According to recent trends, liquid cleansing products are outpacing the traditional bar soap and powder cleaning products. In addition to environmental and health considerations, societal transformation has propelled the changes in the soap and detergent industry.
The industry includes about 700 companies with combined annual revenue of about $17 billion. Major companies in the consumer sector include divisions of P&G, Unilever, and Dial. Major companies in the commercial sector include US Chemical and divisions of Ecolab. The industry is highly concentrated with the top 50 companies holding almost 90 percent of the market.
The market size of global soap and detergent market size was estimated to be around 31M tonne in 2004, which is estimated to grow to 33M tonne by 2008. Toilet soaps account for more than 10% of the total market of soap and detergents. In Asia, even though the countries like China and India are showing rapid growth in the toilet soap section, the Japanese toilet soap industry is showing signs of decline due to the preference of consumers for liquid soaps. This trend is also observed in other developed markets like the US and Europe, which is adversely affecting the toilet soap industry. Market share of body wash was estimated to be around 2% in 2004 and is showing signs of healthy growth in these markets.
Major products of soap and detergent industry include soaps, laundry detergents, dishwashing detergents, household-cleaning products, hair cleaning products, and toothpaste. Laundry detergents account for 40 % of the overall market, while soaps for 20 % and dishwashing detergent for 15 %. Laundry detergents come in powder as well as liquid form, and may contain also contain bleach additives or color brighteners. Dishwashing detergents come in powder, liquid, gel and tablet forms. Soap comes in bars or liquid forms and may have several properties, such as moisturizing, antibacterial, or deodorant benefits. The following figure gives an idea about the domestic detergent market of UK in the year 2002.
Population growth, especially households with children, drives demand in the consumer sector, while growth in economy drives demand in the commercial sector. The profitability of individual companies depends on several factors, such as efficient operations and effective sales and marketing. Large companies have scale advantages in domains like buying, manufacturing, distribution, and marketing. Small companies can effectively compete with large companies by formulating specialized products, offering superior customer service, or catering a local market. The industry is capital-intensive with average annual revenue per worker more than $700,000. The industry is evenly split between the commercial and consumer sectors, both being highly competitive with large companies spending millions to maintain market share.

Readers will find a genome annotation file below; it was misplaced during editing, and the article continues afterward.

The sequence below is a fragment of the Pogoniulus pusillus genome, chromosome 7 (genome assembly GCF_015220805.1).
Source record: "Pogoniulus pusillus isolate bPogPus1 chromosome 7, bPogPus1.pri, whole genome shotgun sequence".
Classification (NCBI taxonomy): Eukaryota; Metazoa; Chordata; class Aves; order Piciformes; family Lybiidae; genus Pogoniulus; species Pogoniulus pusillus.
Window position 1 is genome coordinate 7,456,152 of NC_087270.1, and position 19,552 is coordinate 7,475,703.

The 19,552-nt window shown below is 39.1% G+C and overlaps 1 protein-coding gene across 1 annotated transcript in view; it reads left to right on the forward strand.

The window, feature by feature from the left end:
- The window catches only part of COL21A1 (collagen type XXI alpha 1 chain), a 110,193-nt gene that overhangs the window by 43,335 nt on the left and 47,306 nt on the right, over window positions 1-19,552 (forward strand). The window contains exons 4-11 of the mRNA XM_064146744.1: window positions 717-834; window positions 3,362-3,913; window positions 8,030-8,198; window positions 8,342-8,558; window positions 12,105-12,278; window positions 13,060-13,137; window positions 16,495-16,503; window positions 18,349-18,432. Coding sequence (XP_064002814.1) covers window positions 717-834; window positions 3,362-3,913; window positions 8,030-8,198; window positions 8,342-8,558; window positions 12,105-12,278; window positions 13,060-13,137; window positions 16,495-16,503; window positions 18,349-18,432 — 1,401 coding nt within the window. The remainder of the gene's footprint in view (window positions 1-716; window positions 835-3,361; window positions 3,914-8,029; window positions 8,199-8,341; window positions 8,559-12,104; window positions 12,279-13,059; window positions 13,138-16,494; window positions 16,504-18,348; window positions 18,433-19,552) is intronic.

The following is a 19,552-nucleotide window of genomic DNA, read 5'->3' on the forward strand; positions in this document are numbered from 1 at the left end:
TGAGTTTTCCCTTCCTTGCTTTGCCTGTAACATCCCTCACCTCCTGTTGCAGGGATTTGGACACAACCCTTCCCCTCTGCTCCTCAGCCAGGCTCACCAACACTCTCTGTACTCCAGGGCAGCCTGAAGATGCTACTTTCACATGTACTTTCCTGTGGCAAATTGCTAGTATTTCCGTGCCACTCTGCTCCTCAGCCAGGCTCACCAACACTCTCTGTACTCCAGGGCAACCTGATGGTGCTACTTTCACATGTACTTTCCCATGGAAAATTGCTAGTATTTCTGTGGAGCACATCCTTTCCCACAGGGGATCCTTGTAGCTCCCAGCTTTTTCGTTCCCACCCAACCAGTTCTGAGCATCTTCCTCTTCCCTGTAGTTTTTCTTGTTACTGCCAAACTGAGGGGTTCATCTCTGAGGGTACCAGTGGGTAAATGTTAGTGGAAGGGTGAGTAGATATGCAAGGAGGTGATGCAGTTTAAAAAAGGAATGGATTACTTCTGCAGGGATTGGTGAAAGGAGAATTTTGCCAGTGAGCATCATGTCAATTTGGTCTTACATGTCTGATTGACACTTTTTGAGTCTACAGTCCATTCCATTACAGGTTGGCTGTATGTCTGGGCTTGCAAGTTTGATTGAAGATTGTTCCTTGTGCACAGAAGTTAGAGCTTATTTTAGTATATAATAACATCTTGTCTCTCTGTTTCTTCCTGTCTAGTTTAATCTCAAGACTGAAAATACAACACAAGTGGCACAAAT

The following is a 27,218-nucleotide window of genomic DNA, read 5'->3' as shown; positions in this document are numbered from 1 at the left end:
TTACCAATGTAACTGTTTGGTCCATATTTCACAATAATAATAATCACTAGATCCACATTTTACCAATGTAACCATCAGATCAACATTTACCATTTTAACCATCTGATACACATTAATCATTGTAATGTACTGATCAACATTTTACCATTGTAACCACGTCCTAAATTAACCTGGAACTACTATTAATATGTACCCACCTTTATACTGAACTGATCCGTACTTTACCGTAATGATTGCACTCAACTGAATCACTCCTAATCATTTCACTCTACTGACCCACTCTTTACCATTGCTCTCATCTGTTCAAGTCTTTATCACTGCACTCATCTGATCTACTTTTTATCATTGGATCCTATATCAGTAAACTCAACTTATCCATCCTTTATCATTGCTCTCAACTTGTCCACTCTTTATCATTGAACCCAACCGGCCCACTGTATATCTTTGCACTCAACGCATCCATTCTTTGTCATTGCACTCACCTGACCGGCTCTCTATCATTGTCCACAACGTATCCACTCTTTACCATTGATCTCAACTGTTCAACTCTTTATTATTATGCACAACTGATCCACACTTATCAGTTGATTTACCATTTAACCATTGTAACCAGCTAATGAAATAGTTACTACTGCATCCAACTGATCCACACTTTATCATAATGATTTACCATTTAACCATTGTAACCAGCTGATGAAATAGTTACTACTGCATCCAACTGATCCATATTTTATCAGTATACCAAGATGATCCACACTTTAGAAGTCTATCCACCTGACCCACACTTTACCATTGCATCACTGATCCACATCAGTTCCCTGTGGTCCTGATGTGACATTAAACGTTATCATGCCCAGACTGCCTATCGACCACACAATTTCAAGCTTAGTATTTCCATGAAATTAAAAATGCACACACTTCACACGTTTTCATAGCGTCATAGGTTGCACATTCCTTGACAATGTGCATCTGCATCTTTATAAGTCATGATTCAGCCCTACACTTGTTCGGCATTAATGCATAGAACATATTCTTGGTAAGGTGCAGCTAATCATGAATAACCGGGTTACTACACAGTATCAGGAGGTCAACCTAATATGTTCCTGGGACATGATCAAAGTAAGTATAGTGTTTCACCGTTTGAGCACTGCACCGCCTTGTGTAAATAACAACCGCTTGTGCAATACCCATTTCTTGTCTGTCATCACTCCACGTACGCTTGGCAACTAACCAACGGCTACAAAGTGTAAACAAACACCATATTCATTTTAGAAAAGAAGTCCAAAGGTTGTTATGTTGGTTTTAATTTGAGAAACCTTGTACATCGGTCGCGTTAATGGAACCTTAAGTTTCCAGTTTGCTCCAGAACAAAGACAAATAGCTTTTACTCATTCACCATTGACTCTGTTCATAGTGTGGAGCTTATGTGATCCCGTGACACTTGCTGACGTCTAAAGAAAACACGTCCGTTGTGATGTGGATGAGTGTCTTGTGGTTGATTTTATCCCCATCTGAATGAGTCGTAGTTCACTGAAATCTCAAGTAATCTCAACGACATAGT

The modifications in the cleaning products were also spurred by technical innovation, availability of improved ingredients, such as bleach additives, better optical brighteners, and improved technologies to improve the performance of soap and detergent products. Marketers packaged products differently to meet the needs and requirements of specialized users like households with infants or with men performing tasks that are traditionally associated with women. To meet the requirements of different market segments, the industry saw a development of brands and varieties. For example, a specific large super-market might contain more than 40 different varieties of soaps and detergent detergents including both liquids and powders.
The manufacturing of soaps and detergents is highly automated, which involves substantial capital investment in plants and equipment. Computers are used to control production equipment and manage inventory. Many companies use sophisticated techniques, such as electronic data interchange (EDI) to optimize the purchasing process. Due to the high level of automation, the average plant has fewer numbers of employees.
Research & Technology
The need to meet environmental regulations across the globe various research efforts was undertaken by the soap and detergent industry during the early 1990s. Sodium carbonate, Zeolite, sodium citrate, and sodium nitrilotriacetate were under investigation as possible builders to replace phosphates. Other questions that were being addressed, include - water quality, product safety, chemical disposal, the ability to wash and clean in unheated water, and indoor air quality.
Although several technological developments and an increasing expanding understanding of the chemical processes had improved the ability of industry to restore soiled garments and other objects to their presoiled condition, available soaps and detergents still failed to achieve the desired results. Chemical scientists, therefore, continued to work on developing and formulating innovative cleaning and laundry additives like new enzymes and oxygen bleaches.